(Prior posts have given attention to transport as a causal factor in history; link.)

Sunday, April 23, 2017

New understandings of populism


It is apparent, on this first round of the presidential elections in France, that we urgently need to understand better the dynamics and causes of radical populism in democratic polities. What is populism? Why does it have such virulence in the current moment as a political movement? What roles do racism, xenophobia, resentment, and economic fear play in the readiness of ordinary citizens in Europe and America to support radical populist candidates and platforms?

The topic has been the subject of research by very talented investigators over the past twenty years. Several recent books are especially relevant in the current moment. Particularly relevant are Cas Mudde and Cristobal Rovira Kaltwasser's Populism: A Very Short Introduction; Jan-Werner Muller's What Is Populism?; and a recent collection by Social Europe edited by Henning Meyer, Understanding the Populist Revolt. Taken together, the three sources provide an excellent basis for thinking further about the nature of radical populism.

Mudde and Kaltwasser argue that populism differs from other political umbrella terms (socialism, fascism) in one important respect: it is less specific in identifying a well defined ideological program. It is, in their words, "an essentially contested concept". Here are a few of their central ideas:
A more recent approach considers populism, first and foremost, as a political strategy employed by a specific type of leader who seeks to govern based on direct and unmediated support from their followers. It is particularly popular among students of Latin American and non-Western societies. The approach emphasizes that populism implies the emergence of a strong and charismatic figure, who concentrates power and maintains a direct connection with the masses. (kl 677-680)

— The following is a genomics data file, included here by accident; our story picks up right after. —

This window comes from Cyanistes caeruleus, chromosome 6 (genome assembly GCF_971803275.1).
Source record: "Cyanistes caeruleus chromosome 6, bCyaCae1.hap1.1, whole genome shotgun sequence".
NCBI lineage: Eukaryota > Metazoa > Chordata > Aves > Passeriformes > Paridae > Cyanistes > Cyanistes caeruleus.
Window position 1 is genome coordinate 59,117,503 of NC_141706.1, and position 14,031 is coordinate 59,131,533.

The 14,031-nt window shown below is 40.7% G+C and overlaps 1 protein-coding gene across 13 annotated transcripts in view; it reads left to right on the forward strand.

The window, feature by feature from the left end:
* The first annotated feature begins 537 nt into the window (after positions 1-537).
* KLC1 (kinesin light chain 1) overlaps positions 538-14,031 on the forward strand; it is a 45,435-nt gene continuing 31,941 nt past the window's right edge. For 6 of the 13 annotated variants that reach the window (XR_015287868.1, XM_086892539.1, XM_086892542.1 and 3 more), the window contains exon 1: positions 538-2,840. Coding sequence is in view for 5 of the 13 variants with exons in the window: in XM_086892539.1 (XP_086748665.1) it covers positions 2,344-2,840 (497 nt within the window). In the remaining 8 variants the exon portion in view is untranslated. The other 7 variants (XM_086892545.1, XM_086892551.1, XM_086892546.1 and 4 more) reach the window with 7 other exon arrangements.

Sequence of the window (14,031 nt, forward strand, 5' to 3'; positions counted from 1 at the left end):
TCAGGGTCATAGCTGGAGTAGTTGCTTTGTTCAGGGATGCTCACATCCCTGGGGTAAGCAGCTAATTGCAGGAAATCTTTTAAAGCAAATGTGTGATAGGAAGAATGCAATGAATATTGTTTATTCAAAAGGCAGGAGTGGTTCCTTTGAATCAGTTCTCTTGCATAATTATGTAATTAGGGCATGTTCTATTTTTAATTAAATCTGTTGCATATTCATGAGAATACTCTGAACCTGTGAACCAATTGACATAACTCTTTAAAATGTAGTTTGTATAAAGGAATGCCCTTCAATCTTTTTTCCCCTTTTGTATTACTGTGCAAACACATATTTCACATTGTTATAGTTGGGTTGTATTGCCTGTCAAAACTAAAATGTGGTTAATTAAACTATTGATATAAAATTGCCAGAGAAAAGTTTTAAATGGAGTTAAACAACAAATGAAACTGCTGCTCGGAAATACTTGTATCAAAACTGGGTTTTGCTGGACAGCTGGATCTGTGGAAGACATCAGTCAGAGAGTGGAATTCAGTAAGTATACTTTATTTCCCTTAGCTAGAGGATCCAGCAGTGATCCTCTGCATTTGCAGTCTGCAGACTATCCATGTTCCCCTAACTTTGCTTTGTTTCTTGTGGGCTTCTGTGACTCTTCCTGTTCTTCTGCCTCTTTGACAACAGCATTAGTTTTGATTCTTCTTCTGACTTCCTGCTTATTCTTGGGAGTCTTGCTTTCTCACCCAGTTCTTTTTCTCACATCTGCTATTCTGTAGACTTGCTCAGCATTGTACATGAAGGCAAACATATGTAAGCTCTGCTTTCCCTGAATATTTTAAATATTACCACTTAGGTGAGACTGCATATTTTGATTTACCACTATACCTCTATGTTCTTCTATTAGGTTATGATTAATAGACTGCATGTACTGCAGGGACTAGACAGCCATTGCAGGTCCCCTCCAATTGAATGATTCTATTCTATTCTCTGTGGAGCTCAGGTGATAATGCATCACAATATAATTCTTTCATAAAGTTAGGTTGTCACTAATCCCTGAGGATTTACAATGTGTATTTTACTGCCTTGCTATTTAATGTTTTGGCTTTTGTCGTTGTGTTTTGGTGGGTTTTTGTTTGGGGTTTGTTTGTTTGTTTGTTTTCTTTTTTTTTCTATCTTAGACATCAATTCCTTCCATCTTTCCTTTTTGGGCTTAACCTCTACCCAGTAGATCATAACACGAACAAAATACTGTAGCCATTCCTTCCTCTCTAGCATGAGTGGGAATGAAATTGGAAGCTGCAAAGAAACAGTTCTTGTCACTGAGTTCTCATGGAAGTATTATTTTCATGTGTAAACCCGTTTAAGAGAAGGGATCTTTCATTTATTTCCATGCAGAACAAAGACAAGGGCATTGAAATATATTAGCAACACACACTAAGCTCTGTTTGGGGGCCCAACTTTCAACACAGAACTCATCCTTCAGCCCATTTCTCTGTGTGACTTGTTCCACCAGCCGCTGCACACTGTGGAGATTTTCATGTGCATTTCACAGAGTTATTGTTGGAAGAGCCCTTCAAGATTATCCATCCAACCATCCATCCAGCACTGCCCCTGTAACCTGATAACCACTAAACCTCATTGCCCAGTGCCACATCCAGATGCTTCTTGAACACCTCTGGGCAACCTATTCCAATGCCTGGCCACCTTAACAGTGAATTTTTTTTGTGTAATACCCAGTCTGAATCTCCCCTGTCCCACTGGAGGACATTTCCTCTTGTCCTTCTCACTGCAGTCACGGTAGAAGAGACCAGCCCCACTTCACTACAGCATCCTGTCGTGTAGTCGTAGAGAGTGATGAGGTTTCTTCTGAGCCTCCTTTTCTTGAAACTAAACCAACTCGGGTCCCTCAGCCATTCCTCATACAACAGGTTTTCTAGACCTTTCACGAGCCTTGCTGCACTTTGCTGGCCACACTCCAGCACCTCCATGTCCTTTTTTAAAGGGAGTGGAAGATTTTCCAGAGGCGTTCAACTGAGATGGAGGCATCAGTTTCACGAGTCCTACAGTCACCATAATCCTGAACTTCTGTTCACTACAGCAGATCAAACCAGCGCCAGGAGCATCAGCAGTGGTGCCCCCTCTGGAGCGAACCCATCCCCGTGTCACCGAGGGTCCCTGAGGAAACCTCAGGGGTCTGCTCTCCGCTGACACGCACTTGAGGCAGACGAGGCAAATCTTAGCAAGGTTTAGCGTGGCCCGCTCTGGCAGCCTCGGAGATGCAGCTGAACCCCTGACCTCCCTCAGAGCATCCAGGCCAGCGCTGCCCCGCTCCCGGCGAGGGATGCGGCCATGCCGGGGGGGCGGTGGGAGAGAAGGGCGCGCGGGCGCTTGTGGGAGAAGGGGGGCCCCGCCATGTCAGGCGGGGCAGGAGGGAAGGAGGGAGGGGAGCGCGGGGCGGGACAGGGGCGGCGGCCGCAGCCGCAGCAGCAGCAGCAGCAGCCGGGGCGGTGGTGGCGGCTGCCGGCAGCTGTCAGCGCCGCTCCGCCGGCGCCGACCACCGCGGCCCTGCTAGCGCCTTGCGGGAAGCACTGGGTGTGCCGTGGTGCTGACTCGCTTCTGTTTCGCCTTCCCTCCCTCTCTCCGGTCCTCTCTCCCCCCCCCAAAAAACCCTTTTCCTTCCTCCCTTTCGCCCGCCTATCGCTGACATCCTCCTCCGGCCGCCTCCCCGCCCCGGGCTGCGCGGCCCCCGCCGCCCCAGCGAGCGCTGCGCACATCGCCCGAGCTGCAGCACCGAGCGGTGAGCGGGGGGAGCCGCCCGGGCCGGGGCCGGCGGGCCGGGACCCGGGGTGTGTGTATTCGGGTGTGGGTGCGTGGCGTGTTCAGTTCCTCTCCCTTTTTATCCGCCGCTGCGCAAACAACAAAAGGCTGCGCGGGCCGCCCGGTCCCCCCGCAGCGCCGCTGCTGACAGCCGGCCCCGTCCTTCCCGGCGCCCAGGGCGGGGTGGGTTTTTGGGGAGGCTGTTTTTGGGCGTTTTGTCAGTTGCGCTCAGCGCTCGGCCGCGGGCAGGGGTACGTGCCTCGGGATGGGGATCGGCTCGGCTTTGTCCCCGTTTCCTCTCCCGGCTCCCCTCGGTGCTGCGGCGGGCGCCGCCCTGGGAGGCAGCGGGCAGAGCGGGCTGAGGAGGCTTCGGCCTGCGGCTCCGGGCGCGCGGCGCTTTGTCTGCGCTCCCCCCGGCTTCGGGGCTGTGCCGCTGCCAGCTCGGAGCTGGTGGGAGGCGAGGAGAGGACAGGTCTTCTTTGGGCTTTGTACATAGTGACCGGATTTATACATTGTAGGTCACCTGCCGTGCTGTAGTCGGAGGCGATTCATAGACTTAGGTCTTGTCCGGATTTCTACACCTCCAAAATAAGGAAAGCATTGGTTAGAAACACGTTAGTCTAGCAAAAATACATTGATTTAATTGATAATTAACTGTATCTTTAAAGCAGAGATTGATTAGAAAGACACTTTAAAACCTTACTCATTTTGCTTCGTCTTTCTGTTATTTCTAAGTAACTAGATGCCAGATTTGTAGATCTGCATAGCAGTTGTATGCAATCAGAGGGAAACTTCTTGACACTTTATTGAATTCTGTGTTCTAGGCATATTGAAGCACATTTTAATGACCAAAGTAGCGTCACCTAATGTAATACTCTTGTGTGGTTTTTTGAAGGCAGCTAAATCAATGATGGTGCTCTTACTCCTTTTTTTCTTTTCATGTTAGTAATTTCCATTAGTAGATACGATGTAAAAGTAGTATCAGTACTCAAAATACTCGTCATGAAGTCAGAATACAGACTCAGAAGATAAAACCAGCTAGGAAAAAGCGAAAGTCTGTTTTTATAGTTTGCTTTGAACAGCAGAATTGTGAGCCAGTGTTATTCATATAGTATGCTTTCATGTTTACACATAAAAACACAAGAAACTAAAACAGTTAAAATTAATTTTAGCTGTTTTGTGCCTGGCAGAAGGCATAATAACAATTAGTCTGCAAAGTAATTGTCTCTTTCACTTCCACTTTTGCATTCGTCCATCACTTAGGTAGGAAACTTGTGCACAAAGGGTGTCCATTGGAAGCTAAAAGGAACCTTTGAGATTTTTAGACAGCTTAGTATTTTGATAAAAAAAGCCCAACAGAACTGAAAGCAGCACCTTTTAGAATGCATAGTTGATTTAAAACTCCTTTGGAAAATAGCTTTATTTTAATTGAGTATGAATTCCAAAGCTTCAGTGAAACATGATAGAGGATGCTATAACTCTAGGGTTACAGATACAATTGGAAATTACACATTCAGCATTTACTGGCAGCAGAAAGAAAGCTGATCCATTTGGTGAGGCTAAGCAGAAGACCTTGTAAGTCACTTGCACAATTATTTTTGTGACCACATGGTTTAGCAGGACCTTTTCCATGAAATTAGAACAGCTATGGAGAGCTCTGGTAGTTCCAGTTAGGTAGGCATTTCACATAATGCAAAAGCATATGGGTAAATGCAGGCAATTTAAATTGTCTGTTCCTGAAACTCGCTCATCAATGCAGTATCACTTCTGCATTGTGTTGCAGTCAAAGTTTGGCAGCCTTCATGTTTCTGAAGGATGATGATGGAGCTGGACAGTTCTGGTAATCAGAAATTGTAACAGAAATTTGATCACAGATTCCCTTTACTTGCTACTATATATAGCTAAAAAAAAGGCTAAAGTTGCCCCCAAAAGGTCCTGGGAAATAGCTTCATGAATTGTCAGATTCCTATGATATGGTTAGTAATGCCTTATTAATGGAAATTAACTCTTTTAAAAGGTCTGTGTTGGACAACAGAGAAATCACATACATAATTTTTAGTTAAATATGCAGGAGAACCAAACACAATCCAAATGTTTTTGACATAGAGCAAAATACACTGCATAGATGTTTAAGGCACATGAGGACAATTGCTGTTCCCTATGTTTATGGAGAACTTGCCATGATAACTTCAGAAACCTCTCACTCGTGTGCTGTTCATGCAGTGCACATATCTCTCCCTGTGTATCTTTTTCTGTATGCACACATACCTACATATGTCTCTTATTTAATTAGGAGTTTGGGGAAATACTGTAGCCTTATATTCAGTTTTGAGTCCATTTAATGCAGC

Beyond the lack of scholarly agreement on the defining attributes of populism, agreement is general that all forms of populism include some kind of appeal to “the people” and a denunciation of “the elite.” Accordingly, it is not overly contentious to state that populism always involves a critique of the establishment and an adulation of the common people. More concretely, we define populism as a thin-centered ideology that considers society to be ultimately separated into two homogeneous and antagonistic camps, “the pure people” versus “the corrupt elite,” and which argues that politics should be an expression of the volonté générale (general will) of the people. (kl 700-705)
This means that populism can take very different shapes, which are contingent on the ways in which the core concepts of populism appear to be related to other concepts, forming interpretative frames that might be more or less appealing to different societies. Seen in this light, populism must be understood as a kind of mental map through which individuals analyze and comprehend political reality. It is not so much a coherent ideological tradition as a set of ideas that, in the real world, appears in combination with quite different, and sometimes contradictory, ideologies. (kl 713-717)